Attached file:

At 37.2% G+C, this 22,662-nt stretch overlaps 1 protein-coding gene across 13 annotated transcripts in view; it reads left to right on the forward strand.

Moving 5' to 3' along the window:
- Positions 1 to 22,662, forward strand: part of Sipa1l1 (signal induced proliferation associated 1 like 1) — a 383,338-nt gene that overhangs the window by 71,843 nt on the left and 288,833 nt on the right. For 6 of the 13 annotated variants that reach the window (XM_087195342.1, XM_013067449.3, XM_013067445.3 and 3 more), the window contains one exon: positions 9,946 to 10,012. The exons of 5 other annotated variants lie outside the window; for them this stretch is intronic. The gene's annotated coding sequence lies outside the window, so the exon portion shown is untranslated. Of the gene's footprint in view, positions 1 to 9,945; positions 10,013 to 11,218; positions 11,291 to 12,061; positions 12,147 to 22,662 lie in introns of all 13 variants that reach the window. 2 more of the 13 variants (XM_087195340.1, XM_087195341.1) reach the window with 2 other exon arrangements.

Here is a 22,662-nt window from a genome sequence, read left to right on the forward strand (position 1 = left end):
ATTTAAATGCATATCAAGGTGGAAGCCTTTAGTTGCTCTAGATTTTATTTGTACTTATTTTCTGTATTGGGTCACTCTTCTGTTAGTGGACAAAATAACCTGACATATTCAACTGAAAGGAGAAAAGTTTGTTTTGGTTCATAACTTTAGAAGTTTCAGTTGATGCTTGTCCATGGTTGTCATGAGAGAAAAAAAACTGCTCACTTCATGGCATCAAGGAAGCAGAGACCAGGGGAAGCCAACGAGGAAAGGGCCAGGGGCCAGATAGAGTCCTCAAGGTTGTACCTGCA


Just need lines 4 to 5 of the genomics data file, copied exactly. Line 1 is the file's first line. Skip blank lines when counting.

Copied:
Here is a 22,662-nt window from a genome sequence, read left to right on the forward strand (position 1 = left end):
ATTTAAATGCATATCAAGGTGGAAGCCTTTAGTTGCTCTAGATTTTATTTGTACTTATTTTCTGTATTGGGTCACTCTTCTGTTAGTGGACAAAATAACCTGACATATTCAACTGAAAGGAGAAAAGTTTGTTTTGGTTCATAACTTTAGAAGTTTCAGTTGATGCTTGTCCATGGTTGTCATGAGAGAAAAAAAACTGCTCACTTCATGGCATCAAGGAAGCAGAGACCAGGGGAAGCCAACGAGGAAAGGGCCAGGGGCCAGATAGAGTCCTCAAGGTTGTACCTGCA